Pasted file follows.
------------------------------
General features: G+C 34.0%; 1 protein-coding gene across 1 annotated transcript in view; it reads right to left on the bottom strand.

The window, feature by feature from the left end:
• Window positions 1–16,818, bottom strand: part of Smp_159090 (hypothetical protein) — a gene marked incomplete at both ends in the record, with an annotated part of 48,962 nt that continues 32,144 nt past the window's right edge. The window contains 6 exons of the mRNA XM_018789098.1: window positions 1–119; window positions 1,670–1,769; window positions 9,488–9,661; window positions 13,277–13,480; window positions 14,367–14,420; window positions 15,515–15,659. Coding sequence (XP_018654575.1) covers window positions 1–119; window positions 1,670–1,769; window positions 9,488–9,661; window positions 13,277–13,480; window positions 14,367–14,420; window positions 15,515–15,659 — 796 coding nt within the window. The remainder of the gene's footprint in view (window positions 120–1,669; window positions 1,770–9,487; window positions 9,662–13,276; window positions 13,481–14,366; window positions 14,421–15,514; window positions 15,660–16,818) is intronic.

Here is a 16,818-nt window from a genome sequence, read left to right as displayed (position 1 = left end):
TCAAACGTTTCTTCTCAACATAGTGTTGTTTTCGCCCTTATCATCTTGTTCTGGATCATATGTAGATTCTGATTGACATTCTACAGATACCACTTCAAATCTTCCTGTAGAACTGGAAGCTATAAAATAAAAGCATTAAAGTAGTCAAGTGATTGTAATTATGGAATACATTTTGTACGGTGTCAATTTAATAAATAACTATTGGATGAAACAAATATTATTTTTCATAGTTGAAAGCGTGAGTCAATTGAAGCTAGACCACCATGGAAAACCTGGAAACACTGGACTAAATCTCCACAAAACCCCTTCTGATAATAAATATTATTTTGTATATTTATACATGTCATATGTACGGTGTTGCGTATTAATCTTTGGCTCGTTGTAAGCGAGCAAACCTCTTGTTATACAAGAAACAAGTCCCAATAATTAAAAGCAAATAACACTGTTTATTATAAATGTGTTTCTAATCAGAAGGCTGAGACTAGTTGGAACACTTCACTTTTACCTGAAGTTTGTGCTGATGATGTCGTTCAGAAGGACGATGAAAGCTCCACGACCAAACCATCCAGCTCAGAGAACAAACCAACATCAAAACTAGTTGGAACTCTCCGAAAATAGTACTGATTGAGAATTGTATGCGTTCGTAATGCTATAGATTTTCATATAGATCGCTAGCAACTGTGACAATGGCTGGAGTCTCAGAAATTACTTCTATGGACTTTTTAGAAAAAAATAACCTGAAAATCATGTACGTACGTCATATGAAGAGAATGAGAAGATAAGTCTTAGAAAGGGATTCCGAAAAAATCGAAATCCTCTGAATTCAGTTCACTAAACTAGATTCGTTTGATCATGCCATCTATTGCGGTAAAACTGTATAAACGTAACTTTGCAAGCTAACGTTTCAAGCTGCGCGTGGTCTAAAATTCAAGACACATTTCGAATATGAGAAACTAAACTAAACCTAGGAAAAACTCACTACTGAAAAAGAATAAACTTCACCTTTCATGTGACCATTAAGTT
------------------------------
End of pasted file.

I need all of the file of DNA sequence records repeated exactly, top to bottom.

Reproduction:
General features: G+C 34.0%; 1 protein-coding gene across 1 annotated transcript in view; it reads right to left on the bottom strand.

The window, feature by feature from the left end:
• Window positions 1–16,818, bottom strand: part of Smp_159090 (hypothetical protein) — a gene marked incomplete at both ends in the record, with an annotated part of 48,962 nt that continues 32,144 nt past the window's right edge. The window contains 6 exons of the mRNA XM_018789098.1: window positions 1–119; window positions 1,670–1,769; window positions 9,488–9,661; window positions 13,277–13,480; window positions 14,367–14,420; window positions 15,515–15,659. Coding sequence (XP_018654575.1) covers window positions 1–119; window positions 1,670–1,769; window positions 9,488–9,661; window positions 13,277–13,480; window positions 14,367–14,420; window positions 15,515–15,659 — 796 coding nt within the window. The remainder of the gene's footprint in view (window positions 120–1,669; window positions 1,770–9,487; window positions 9,662–13,276; window positions 13,481–14,366; window positions 14,421–15,514; window positions 15,660–16,818) is intronic.

Here is a 16,818-nt window from a genome sequence, read left to right as displayed (position 1 = left end):
TCAAACGTTTCTTCTCAACATAGTGTTGTTTTCGCCCTTATCATCTTGTTCTGGATCATATGTAGATTCTGATTGACATTCTACAGATACCACTTCAAATCTTCCTGTAGAACTGGAAGCTATAAAATAAAAGCATTAAAGTAGTCAAGTGATTGTAATTATGGAATACATTTTGTACGGTGTCAATTTAATAAATAACTATTGGATGAAACAAATATTATTTTTCATAGTTGAAAGCGTGAGTCAATTGAAGCTAGACCACCATGGAAAACCTGGAAACACTGGACTAAATCTCCACAAAACCCCTTCTGATAATAAATATTATTTTGTATATTTATACATGTCATATGTACGGTGTTGCGTATTAATCTTTGGCTCGTTGTAAGCGAGCAAACCTCTTGTTATACAAGAAACAAGTCCCAATAATTAAAAGCAAATAACACTGTTTATTATAAATGTGTTTCTAATCAGAAGGCTGAGACTAGTTGGAACACTTCACTTTTACCTGAAGTTTGTGCTGATGATGTCGTTCAGAAGGACGATGAAAGCTCCACGACCAAACCATCCAGCTCAGAGAACAAACCAACATCAAAACTAGTTGGAACTCTCCGAAAATAGTACTGATTGAGAATTGTATGCGTTCGTAATGCTATAGATTTTCATATAGATCGCTAGCAACTGTGACAATGGCTGGAGTCTCAGAAATTACTTCTATGGACTTTTTAGAAAAAAATAACCTGAAAATCATGTACGTACGTCATATGAAGAGAATGAGAAGATAAGTCTTAGAAAGGGATTCCGAAAAAATCGAAATCCTCTGAATTCAGTTCACTAAACTAGATTCGTTTGATCATGCCATCTATTGCGGTAAAACTGTATAAACGTAACTTTGCAAGCTAACGTTTCAAGCTGCGCGTGGTCTAAAATTCAAGACACATTTCGAATATGAGAAACTAAACTAAACCTAGGAAAAACTCACTACTGAAAAAGAATAAACTTCACCTTTCATGTGACCATTAAGTT